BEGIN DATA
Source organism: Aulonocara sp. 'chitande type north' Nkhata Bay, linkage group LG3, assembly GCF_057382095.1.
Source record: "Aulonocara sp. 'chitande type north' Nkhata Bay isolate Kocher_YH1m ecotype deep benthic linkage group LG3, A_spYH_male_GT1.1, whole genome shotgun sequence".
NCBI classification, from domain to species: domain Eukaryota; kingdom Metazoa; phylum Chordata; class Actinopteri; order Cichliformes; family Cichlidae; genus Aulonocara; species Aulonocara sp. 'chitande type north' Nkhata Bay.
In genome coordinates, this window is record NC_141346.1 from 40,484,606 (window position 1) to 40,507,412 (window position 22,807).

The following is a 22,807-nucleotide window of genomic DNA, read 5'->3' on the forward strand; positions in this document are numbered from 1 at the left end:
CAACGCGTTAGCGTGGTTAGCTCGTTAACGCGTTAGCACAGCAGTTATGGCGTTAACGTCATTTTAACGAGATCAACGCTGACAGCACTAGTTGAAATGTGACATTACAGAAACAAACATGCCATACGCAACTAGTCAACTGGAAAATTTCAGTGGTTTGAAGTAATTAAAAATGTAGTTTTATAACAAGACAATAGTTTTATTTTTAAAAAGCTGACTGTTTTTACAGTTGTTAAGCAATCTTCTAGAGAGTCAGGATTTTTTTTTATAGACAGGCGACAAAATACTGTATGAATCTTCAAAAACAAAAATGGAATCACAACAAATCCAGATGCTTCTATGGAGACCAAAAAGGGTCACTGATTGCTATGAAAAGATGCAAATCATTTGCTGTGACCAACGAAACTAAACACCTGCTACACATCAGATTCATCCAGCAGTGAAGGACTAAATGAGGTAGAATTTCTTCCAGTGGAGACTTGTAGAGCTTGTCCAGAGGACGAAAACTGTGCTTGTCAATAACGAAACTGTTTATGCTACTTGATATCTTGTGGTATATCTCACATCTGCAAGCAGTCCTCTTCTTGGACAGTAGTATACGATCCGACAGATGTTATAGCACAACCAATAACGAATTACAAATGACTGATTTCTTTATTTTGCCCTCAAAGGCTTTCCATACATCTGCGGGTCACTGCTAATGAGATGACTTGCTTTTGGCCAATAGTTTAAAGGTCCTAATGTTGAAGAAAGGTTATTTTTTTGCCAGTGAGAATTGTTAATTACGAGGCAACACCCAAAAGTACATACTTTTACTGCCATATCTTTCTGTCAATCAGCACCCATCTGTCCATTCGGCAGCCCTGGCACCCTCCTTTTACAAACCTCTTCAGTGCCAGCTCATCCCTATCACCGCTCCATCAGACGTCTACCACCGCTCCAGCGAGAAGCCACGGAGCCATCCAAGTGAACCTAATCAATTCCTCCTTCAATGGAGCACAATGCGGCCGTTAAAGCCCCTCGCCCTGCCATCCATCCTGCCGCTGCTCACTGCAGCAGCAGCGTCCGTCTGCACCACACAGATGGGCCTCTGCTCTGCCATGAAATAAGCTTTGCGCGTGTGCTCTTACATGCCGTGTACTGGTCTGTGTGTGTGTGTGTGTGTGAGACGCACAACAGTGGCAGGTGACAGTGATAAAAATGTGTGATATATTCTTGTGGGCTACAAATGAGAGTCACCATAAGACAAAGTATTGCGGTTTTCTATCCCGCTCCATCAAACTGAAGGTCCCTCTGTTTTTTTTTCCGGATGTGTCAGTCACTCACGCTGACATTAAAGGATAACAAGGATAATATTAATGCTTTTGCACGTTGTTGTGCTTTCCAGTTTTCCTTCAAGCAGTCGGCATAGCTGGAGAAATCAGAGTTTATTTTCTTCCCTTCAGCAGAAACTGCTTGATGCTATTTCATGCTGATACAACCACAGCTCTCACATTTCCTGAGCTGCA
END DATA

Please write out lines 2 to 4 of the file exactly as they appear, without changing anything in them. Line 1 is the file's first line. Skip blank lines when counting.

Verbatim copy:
Source record: "Aulonocara sp. 'chitande type north' Nkhata Bay isolate Kocher_YH1m ecotype deep benthic linkage group LG3, A_spYH_male_GT1.1, whole genome shotgun sequence".
NCBI classification, from domain to species: domain Eukaryota; kingdom Metazoa; phylum Chordata; class Actinopteri; order Cichliformes; family Cichlidae; genus Aulonocara; species Aulonocara sp. 'chitande type north' Nkhata Bay.
In genome coordinates, this window is record NC_141346.1 from 40,484,606 (window position 1) to 40,507,412 (window position 22,807).